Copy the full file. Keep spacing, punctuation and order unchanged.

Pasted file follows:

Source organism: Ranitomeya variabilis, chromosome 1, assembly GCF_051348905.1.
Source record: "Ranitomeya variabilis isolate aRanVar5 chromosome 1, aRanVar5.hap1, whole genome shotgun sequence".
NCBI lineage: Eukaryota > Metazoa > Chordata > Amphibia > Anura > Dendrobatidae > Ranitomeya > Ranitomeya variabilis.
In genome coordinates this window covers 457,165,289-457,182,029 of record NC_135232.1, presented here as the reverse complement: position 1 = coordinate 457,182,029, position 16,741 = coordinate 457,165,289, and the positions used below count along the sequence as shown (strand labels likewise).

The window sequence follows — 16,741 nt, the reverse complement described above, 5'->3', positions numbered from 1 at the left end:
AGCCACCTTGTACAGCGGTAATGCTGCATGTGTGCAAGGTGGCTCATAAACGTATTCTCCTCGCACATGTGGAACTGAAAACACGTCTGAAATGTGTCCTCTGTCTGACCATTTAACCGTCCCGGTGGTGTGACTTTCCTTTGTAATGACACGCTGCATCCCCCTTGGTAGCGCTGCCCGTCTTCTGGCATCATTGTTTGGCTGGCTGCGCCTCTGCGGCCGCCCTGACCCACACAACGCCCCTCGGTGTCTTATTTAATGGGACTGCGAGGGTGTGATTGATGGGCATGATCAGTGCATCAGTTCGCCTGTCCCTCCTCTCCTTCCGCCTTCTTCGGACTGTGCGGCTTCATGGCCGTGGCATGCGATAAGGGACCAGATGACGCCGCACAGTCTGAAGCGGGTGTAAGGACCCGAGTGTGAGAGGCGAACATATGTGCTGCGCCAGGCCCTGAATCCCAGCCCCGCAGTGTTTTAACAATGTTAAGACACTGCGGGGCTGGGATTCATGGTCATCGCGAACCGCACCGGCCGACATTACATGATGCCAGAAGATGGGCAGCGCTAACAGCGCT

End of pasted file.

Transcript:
Source organism: Ranitomeya variabilis, chromosome 1, assembly GCF_051348905.1.
Source record: "Ranitomeya variabilis isolate aRanVar5 chromosome 1, aRanVar5.hap1, whole genome shotgun sequence".
NCBI lineage: Eukaryota > Metazoa > Chordata > Amphibia > Anura > Dendrobatidae > Ranitomeya > Ranitomeya variabilis.
In genome coordinates this window covers 457,165,289-457,182,029 of record NC_135232.1, presented here as the reverse complement: position 1 = coordinate 457,182,029, position 16,741 = coordinate 457,165,289, and the positions used below count along the sequence as shown (strand labels likewise).

The window sequence follows — 16,741 nt, the reverse complement described above, 5'->3', positions numbered from 1 at the left end:
AGCCACCTTGTACAGCGGTAATGCTGCATGTGTGCAAGGTGGCTCATAAACGTATTCTCCTCGCACATGTGGAACTGAAAACACGTCTGAAATGTGTCCTCTGTCTGACCATTTAACCGTCCCGGTGGTGTGACTTTCCTTTGTAATGACACGCTGCATCCCCCTTGGTAGCGCTGCCCGTCTTCTGGCATCATTGTTTGGCTGGCTGCGCCTCTGCGGCCGCCCTGACCCACACAACGCCCCTCGGTGTCTTATTTAATGGGACTGCGAGGGTGTGATTGATGGGCATGATCAGTGCATCAGTTCGCCTGTCCCTCCTCTCCTTCCGCCTTCTTCGGACTGTGCGGCTTCATGGCCGTGGCATGCGATAAGGGACCAGATGACGCCGCACAGTCTGAAGCGGGTGTAAGGACCCGAGTGTGAGAGGCGAACATATGTGCTGCGCCAGGCCCTGAATCCCAGCCCCGCAGTGTTTTAACAATGTTAAGACACTGCGGGGCTGGGATTCATGGTCATCGCGAACCGCACCGGCCGACATTACATGATGCCAGAAGATGGGCAGCGCTAACAGCGCT